Discover How to Hit a Baseball Harder with these Quick Tips
To hit a baseball or softball harder, learn how to hit with a wood bat. It’s the only game bat that will improve your swing. Wood doesn’t lie; it doesn’t reward bad form or hitting outside of the sweet spot (the area to maximize your power, which is generally 2-6 inches from the end of the bat).
Tip 1: Get a properly weighted – and properly weight distributed – bat
Most youth swing a metal bat with a big barrel that is extremely and unnecessarily light, with a drop weight of -10 or higher (bat weight = length less drop weight). Look at their swing: it looks like golf; with the bat moving from low to high. A baseball swing should be about driving through the zone to maximize lift and distance the ball will travel.
We recommend a -7 to -8 drop weight bat for youth 5-11 years old, with an approved 2.25” diameter barrel. For the 12-13 year old, we recommend a bat with a full-size 2.5” diameter barrel (to get ready for the size of a high school age bat), but at a drop weight of -5 to insure a level swing and great form.
Many high school baseball players suffer from the same big barrel issue in their metal bat. Even though at a -3 drop weight (due to BBCOR standards), oversized barrels yield weight out in the barrel end, creating slower bat speed and that more golf-like swing. It’s so easy to detect, just watch the swing. If it’s not level, it’s the wrong design.
To turn lazy fly balls into shots to the wall and beyond, seek a bat that is properly weighted for the age (to create a nice level swing), and proportionally designed. If the barrel is massive: stay away!
Tip 2: Hit on the proper side of your wood bat
With any wood baseball or softball bat, hitting on the proper “side” of the bat is critical to achieving maximum power—and to having your wooden bat last longer. The proper “side,” where more energy is transferred from the bat to the ball, is where the grain lines are stacked, like layers.
For a wood baseball bat and a wood softball bat, there are quick and easy steps to master hitting on the proper side:
- Have the logo and engraving facing you in your "ready" stance when up at the plate
- Take a practice swing, but stop at the point you would make ball contact
- At this stopped point, roll the bat with your top hand, keeping the bottom hand on the bat, so the Phoenix logo faces the sky
- Now, take the bat back to your "ready" stance. The logo may not be facing you at this point, but it will when you strike the ball
- Follow these steps every time you adjust your hands, make contact or step out of the batter’s box—it takes just a few seconds each time
Note: If you are swinging a wood baseball bat with an ink dot on the handle (required for bats in the Bigs and Minors), the logo should be facing the pitcher or the umpire when you make contact, as it has been rotated 90 degrees, per pro rules. So, follow the same steps above, replacing “logo” with “ink dot” to insure you are hitting on the strong side.
Tip 3: Pay attention to your footwork and hip rotation
All of your power comes from your waist down. Therefore, proper body balance plays a key role.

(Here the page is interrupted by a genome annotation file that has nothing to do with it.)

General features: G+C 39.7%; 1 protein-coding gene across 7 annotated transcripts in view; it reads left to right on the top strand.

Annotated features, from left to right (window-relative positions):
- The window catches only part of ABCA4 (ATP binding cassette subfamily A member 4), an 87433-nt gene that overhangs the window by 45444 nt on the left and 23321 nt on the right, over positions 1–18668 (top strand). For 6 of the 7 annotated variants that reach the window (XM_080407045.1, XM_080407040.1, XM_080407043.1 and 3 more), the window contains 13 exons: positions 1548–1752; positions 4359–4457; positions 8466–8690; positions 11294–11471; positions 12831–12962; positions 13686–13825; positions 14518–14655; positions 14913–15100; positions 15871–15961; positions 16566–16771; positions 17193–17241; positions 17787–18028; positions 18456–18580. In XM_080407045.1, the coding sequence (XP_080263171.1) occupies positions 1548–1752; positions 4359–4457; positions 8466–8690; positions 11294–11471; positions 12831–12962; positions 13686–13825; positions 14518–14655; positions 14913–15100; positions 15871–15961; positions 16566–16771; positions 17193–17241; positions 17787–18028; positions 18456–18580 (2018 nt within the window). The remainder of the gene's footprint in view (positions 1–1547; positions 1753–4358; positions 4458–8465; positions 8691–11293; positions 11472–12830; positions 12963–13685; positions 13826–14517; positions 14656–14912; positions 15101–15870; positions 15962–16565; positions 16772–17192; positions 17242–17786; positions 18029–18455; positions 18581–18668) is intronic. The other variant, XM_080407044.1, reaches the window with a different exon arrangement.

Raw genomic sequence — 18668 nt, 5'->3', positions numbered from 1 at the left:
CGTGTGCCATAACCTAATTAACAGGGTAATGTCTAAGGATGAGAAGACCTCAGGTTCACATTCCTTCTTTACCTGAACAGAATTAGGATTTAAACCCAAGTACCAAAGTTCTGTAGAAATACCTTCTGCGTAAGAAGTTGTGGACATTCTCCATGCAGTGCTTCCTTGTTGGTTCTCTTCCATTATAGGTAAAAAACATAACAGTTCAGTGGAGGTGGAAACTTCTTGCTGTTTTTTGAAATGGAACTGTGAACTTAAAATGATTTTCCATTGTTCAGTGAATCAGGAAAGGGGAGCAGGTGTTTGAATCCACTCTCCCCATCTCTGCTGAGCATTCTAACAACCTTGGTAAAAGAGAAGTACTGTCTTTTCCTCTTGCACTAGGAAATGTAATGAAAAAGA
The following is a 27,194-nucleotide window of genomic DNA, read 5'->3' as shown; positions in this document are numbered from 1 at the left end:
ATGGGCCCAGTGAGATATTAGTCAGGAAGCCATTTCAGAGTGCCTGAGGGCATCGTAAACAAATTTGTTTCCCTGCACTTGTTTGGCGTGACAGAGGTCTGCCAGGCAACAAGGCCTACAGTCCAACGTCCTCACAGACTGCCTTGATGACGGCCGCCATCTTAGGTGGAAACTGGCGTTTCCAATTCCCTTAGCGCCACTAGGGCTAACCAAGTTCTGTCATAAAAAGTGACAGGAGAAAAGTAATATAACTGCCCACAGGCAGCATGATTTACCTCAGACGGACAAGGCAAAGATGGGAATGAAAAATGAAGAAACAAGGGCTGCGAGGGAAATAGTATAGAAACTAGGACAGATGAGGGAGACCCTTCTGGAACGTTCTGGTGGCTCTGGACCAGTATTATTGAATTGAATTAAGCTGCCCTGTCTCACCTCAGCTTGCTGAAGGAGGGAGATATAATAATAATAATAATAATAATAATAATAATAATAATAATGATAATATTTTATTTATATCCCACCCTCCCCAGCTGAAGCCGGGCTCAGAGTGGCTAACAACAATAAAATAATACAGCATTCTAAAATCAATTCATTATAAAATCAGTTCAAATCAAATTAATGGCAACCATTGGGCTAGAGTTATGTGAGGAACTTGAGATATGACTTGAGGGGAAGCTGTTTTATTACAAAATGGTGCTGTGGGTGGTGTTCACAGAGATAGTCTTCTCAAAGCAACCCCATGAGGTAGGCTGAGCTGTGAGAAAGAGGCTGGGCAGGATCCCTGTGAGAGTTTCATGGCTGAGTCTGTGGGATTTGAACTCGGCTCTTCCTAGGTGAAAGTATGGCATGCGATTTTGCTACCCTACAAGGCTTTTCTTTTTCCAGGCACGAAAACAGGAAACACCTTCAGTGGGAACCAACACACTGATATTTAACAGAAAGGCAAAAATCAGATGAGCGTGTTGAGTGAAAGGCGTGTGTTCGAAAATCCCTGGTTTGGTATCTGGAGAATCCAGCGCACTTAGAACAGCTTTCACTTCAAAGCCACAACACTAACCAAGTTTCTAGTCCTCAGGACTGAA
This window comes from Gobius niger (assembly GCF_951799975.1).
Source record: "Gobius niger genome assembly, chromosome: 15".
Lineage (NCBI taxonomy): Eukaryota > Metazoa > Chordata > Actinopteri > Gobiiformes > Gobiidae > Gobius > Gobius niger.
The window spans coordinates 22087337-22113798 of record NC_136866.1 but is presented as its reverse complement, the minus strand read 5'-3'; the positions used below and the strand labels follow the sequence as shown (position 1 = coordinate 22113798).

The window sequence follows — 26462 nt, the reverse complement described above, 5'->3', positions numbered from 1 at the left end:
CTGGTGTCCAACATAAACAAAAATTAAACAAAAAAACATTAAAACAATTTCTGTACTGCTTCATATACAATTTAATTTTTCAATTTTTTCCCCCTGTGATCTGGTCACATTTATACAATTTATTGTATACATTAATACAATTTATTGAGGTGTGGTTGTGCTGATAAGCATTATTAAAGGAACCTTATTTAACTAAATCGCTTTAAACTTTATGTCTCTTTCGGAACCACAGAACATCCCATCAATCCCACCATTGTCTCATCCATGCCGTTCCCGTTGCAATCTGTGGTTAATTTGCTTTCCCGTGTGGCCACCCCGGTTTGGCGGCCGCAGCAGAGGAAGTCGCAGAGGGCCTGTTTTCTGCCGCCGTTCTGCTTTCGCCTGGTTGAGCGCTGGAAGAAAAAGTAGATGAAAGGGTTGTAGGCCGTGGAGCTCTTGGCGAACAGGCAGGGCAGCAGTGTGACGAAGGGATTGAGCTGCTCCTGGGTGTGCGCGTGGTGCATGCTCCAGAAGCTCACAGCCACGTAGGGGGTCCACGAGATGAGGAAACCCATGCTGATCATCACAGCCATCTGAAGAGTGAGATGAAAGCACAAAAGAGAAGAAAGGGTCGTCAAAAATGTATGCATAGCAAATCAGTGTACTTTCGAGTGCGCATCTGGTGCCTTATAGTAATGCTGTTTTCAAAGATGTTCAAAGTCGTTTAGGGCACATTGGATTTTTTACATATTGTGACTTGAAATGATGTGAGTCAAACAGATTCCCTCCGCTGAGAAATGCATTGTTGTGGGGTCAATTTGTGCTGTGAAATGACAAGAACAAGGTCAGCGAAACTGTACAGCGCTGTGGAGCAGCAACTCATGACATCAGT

In your ready stance, keep your weight on your back foot until you are ready to accelerate through the hitting zone. Your front shoulder should stay in its original position when you’re in your stance, moving forward only when you make contact with the ball. Knob or hands should come through the hitting zone first, so the barrel comes through like a whip. One commonly taught technique is to pretend to have the knob of your bat swinging at the ball.
Check out our infographic that helps you manage the timing of your swing here!
Tip 4: Use the feedback (visual and feel) to make corrections
Wood baseball and softball bats are great tools to improve your swing, regardless of swinging metal or wood. Wooden bats are the only bats that give true feedback. Hit the ball properly and the balls will jump off your bat. Don’t hit it right, and your hands will sting a little—and the ball won’t travel very far.
To insure you’re hitting on the proper side of the bat (as discussed above), examine your ball marks. If you see them start to creep around the “sides” away from the hitting area, it means that you’re not accounting for the rotation of your hands when you swing. It’s easy to correct by reviewing the steps above.
Tip 5: Don’t swing at garbage
Yes, we get it: you only get so many pitches in practice. And you probably are worried about frustrating your coach (or your dad) who is tossing batting practice. But, developing discipline at the plate comes from swinging at the right pitches…not at all pitches. The more of the right pitches you swing at, the more your body and muscles will lock in to that motion.
There are a number of solid training bats that assist with strengthening and hand-eye coordination offered by Phoenix Bats, and others. The above are 5 tips that improve your swing and enable you to hit the ball harder with your metal or wood baseball or softball bat. Do it with a wood bat, especially in the right wood tailored to how your miss-hit, to experience elite level performance.
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